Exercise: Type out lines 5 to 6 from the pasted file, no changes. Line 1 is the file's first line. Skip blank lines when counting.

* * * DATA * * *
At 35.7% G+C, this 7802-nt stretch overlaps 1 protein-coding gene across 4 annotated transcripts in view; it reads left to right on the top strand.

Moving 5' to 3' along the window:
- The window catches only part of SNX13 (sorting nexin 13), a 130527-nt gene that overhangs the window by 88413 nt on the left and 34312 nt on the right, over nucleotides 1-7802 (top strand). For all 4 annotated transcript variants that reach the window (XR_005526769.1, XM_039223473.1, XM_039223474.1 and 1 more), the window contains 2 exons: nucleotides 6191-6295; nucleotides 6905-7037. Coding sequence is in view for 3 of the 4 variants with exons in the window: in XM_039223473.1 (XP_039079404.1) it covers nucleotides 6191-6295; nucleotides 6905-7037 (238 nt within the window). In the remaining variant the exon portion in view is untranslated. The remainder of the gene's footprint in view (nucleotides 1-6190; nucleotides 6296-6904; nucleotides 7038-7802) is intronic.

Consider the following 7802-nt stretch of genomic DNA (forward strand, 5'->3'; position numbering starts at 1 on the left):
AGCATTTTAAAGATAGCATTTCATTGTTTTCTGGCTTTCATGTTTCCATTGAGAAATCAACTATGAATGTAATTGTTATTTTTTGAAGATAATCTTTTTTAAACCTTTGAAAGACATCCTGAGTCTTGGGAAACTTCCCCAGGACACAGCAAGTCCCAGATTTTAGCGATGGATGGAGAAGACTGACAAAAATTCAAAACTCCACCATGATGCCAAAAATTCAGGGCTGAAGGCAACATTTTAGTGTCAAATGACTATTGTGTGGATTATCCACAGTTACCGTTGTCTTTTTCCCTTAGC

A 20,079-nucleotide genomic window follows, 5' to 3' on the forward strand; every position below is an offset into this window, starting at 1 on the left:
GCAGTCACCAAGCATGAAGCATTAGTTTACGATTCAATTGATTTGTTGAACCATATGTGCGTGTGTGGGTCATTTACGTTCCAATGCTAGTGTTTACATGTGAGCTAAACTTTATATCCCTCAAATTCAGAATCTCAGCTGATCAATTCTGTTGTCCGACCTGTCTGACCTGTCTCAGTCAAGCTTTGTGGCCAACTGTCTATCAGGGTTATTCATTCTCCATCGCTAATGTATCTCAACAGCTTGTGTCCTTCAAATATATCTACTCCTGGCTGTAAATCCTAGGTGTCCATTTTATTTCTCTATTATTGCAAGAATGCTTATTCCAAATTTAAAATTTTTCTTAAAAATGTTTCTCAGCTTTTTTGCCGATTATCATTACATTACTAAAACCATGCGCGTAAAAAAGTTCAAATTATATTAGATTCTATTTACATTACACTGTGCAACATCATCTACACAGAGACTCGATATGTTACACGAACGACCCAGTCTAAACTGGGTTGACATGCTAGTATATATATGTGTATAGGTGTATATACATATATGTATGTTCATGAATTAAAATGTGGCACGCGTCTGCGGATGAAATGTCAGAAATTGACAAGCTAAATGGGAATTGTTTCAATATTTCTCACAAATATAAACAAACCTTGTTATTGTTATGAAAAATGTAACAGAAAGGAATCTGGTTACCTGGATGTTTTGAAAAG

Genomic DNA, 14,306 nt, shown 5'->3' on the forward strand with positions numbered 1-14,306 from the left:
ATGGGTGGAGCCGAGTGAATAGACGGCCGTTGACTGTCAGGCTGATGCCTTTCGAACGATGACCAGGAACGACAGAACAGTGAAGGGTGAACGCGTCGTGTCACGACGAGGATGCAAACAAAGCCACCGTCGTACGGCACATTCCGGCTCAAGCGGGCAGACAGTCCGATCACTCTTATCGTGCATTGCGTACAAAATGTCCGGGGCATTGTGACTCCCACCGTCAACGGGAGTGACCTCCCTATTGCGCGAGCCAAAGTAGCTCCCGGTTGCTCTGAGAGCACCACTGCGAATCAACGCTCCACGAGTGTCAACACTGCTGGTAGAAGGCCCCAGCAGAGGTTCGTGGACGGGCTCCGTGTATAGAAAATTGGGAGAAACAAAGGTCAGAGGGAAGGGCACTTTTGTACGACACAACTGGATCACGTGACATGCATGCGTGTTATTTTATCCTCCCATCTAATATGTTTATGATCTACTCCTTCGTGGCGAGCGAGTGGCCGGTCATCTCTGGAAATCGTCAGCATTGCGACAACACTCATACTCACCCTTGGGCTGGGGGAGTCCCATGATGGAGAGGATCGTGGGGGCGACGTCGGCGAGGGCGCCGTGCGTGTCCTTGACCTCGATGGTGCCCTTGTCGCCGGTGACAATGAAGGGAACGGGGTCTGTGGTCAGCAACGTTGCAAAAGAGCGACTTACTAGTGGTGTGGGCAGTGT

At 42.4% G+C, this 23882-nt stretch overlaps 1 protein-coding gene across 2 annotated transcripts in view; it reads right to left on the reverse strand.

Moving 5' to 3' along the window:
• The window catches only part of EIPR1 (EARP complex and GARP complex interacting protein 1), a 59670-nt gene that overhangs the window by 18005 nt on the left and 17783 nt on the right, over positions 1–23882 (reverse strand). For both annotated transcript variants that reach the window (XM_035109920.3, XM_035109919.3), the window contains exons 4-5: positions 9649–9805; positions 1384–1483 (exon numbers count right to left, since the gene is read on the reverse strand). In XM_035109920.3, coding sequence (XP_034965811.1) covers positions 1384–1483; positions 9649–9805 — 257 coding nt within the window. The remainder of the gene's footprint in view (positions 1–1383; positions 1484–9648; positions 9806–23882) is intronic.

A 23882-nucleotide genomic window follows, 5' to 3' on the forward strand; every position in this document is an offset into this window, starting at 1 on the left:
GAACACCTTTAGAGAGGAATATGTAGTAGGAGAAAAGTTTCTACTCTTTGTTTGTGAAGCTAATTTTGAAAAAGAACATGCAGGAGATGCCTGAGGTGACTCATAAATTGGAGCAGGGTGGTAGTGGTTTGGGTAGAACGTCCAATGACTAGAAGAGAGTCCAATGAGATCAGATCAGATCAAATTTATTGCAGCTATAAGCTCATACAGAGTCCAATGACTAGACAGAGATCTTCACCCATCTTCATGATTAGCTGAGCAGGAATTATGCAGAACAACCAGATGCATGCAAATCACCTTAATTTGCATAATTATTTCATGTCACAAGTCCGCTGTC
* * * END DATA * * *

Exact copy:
AGCATTTTAAAGATAGCATTTCATTGTTTTCTGGCTTTCATGTTTCCATTGAGAAATCAACTATGAATGTAATTGTTATTTTTTGAAGATAATCTTTTTTAAACCTTTGAAAGACATCCTGAGTCTTGGGAAACTTCCCCAGGACACAGCAAGTCCCAGATTTTAGCGATGGATGGAGAAGACTGACAAAAATTCAAAACTCCACCATGATGCCAAAAATTCAGGGCTGAAGGCAACATTTTAGTGTCAAATGACTATTGTGTGGATTATCCACAGTTACCGTTGTCTTTTTCCCTTAGC

A 20,079-nucleotide genomic window follows, 5' to 3' on the forward strand; every position below is an offset into this window, starting at 1 on the left: